With it being a bank holiday Easter weekend in Blighty, I wonder if Arsene will be doing his presser today? Perhaps he fancies a day off tomorrow and we’ll get some further info come lunchtime about who’s fit, but with Le Boss already admitting that Özil is back in the squad, we suddenly look a bit more re-enforced than we did just over a week ago. It’s time we started to kick on with those players coming back and secured our league status. Yes folks, the Arsenal garden is starting to look a little greener, isn’t it?

Right, that’s it from me today, so have a good one and I’ll catch thee in the morrow.

A tale of two halves: peanut butter and oranges

I am all about the result right now. Much like the blogs I write, I am a man concerned not with the intricate details, but the end game. That game is one in which three points are everything and anything less than that is like ash in my mouth. Or peanut butter. That stuff is rank.

So ultimately, yeah, I’m pretty happy that just over 72 hours after the players secured our route to the FA Cup final, we managed to overcome a West Ham team that fancied an upset under the North London floodlights.

Three points is everything to Arsenal right now and with the margins thinner than Kate Moss, we can’t afford to be slipping up against mid-table teams, which seemed a very real possibility after that first half display that we witnessed last night.

Sluggish in possession, devoid of pace in any areas of the pitch (apart from Sagna, who I thought was excellent tonight, sign him up please…), we started as if we’d played and finished the FA Cup semi final about half an hour before we actually kicked off. As if it was some cruel Sunday league under-12s ‘double header’ that was going down. My compatriot for the evening, Billy and I, were at a bit of a loss to explain the lethargy if I’m honest. Arsene had rotated a number of players and rested Gibbs for Vermaelen, Ramsey for Kallstrom and Rosicky for The Ox, yet we still never really looked remotely fresh. Perhaps the general malaise of our other Premier League performances had clouded the weekend’s exploits and exuberance of the team?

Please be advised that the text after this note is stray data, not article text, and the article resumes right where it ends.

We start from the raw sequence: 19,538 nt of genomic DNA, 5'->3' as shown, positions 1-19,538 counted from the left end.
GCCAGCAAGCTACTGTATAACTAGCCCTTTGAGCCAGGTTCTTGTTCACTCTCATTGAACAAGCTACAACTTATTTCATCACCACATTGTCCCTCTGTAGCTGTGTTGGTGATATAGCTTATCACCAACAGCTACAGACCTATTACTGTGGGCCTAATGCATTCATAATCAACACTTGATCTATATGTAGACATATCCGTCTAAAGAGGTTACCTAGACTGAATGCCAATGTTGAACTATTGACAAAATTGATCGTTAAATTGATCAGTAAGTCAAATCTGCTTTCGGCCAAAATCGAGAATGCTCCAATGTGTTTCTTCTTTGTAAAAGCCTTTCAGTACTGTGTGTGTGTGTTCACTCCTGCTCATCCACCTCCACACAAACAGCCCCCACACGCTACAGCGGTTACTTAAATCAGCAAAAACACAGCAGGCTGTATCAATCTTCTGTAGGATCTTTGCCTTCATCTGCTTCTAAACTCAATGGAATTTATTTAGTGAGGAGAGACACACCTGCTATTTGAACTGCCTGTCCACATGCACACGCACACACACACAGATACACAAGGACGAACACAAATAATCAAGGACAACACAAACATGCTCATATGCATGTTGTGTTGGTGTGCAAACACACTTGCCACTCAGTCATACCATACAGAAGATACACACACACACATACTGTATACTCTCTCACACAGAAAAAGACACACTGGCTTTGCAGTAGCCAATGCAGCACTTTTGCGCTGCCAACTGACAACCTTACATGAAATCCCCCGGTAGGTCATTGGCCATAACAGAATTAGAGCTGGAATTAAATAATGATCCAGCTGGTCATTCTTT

Whatever it was, it didn’t feel very ‘Arsenal’ and as West Ham pressed us slightly higher (clearly with the mandate to try and grind us down after our difficult cup tie against Wigan), whilst looking to hit Carroll as often as possible when in possession, we looked devoid of any spark to set us going. So when the West Ham goal came first, the apprehension in the stands was palpable, with many a contorted face wondering whether this season would sink further into the mire. As Billy and I turned our necks towards the big screen to relive the pain, it occurred to me for a fleeting second that Giroud’s flicked miss only a short while earlier when put through from Santi, had been our only real chance of the game and could possibly have been the last at that rate.

Sometimes though, when you’re not playing well, you need just a little flash of brilliance. So step forward that man Lukas Podolski. He is an absolute enigma. Put him inside the box with the ball at his feet and you could bet your house, wife, dog and kids on him. But anywhere else on the park he looks lost at times. If there was the ability to freeze play, bring him on as a specialist player – like a kicker in American Football – and put him in a dangerous position, he’d be worth a billion bucks. But as an all round footballer he leaves a lot to be desired.

Still, right now I wouldn’t change him for anyone, because it’s clinical finishers like that who make the difference in top flight football. Had the score remained at 1-0 going in to the interval, who knows how it might have affected the teams mentality, yet his timely finish just before halftime enabled the team to regroup, tuck in to some half time oranges and come out firing in the second half.